Maria Martins: the woman has lost her shadow

"[. . .] it was the Amazon itself which sang in her work that I had the joy to admire in New York in 1943. With all its voices from time immemorial, it sang of the passion of man, from birth until death, condensed as it were, in symbols more all-encompassing than all others[. . .] Maria better than no one, was able to tap into the primitive source of her origin, and draw forth wings and flowers, owing nothing to sculpture, past or present[...]"2 Breton’s text, written for one of Maria’s shows in New York, is emblematic of the charm that her work exercised on the surrealist aesthetic of the 1940s in the United States.

Maria Martins’s artistic production from 1942 on marks precisely her cultural difference vis-à-vis her European and American colleagues. This difference is clearly outlined in the personal character of some titles of her works such as Não te esqueças nunca que eu venho dos trópicos [Don’t ever forget that I am from the tropics], as well as in the use of icons from the Brazilian religious and narrative popular traditions, in works such as Yemanjá, Boiuna, Cobra grande, and Yara which were shown at the artist’s Amazonia exhibit in the Valentine Gallery in 1943.

The works from that period weave the image of a staged "Brazilianness." They embody the nostalgia for a primeval exuberance and sensuality which took hold of the European imagination. They also carry the mark of discomfort brought about by the conjunction of the image of Brazil, her country of origin, as a land experienced in real life, and the primitive and imaginary Brazil of the Amazon legends, a depository of images of wildlife symbolizing desire.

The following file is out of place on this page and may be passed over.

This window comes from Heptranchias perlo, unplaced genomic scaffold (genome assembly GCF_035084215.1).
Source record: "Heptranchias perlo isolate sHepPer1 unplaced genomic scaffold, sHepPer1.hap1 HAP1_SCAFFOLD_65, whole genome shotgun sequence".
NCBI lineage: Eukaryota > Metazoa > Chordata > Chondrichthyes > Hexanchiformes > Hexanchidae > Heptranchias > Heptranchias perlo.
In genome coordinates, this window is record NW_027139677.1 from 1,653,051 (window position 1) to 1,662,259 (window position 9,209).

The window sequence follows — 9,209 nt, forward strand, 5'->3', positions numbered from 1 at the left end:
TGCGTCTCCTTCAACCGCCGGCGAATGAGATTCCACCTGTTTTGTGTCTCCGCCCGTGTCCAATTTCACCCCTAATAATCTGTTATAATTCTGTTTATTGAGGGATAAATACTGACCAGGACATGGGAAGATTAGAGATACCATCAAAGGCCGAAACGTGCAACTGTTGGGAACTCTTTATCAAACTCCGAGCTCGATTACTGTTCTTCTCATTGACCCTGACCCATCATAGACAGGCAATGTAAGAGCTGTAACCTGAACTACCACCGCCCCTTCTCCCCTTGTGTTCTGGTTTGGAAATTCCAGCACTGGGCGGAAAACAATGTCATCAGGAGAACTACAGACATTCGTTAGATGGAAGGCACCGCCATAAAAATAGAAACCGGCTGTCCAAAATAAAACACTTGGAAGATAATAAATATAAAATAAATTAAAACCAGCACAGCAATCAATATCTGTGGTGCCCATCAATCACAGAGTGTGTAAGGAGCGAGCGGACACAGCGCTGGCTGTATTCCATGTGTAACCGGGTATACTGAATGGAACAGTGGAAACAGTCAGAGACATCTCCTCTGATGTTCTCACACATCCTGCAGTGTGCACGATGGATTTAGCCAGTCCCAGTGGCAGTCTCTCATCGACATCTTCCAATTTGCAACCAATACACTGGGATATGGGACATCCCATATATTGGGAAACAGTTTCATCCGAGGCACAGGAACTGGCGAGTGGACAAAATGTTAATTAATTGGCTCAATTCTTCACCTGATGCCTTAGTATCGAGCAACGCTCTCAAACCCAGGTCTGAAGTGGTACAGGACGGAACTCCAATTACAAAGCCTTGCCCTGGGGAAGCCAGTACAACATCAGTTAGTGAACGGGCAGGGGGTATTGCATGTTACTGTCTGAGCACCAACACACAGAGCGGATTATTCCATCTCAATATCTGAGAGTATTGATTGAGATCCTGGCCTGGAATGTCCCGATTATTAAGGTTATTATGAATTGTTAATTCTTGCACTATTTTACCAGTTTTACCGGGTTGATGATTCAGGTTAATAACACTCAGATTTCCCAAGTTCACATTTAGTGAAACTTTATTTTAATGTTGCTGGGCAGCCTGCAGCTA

And indeed the freedom with which she delves into and emerges from diverse aesthetic and cultural worlds, marked by a deeply personal, intuitive and emotional narrative imprint, identify Maria’s work with surrealism from the very beginning. From the 1940s on, Maria took part in the main exhibits connected with the movement. For instance, she exhibited at the major show Le surréalisme, organized by Breton at the Maeght Gallery in Paris in 1947, and she was included in several Breton’s texts.3

In the United States, the European and the American avant-garde, nurtured by surrealist and abstract trends, interacted in a natural way. In 1942, Marcel Duchamp and André Breton organized the show First papers of surrealism, in New York. Concurrently, they frequented Peggy Guggenheim’s newly-opened gallery, Art of this Century, where, for the first time is exhibited the work of Jackson Pollock, an artist who would become one of the pivotal forces of abstract expressionism. Another example of the interaction of artistic languages took shape that same season in 1943, when the Valentine Gallery showed Maria Martin’s Amazonia, side by side the paintings of Piet Mondrian. Next to dramatic and narrative works such as Cobra grande, Yemanjá and Boiuna, the Dutch artist who had moved to New York in 1940 showed the paintings from his New York series, which use only primary colors and geometrical shapes transformed into pulses of light, color and movement.4

2. From the text written by Breton for the catalog of Maria’s exhibition at the Julien Lévy Gallery in New York in 1947.

3. Maria Martins was included in the 1947 show entitled Le surréalisme, and is quoted in Breton’s book, Le surréalisme et la pinture, Paris: Gallimard, 1965. Breton also wrote texts for several catalogs of her exhibits.

4. While Maria Martin’s Amazonia was a commercial success, none of Mondrian’s works were sold. At the end of the show Maria bought Broadway boogie-woogie for 800 dollars. Her intention was to donate it immediately to MoMA in New York, but Alfred Barr Jr. initially did not accept the donation. It was thanks to the help of Nelson Rockefeller that the donation was finally accepted. Today, it is one of the most popular pieces in the Museum’s collection.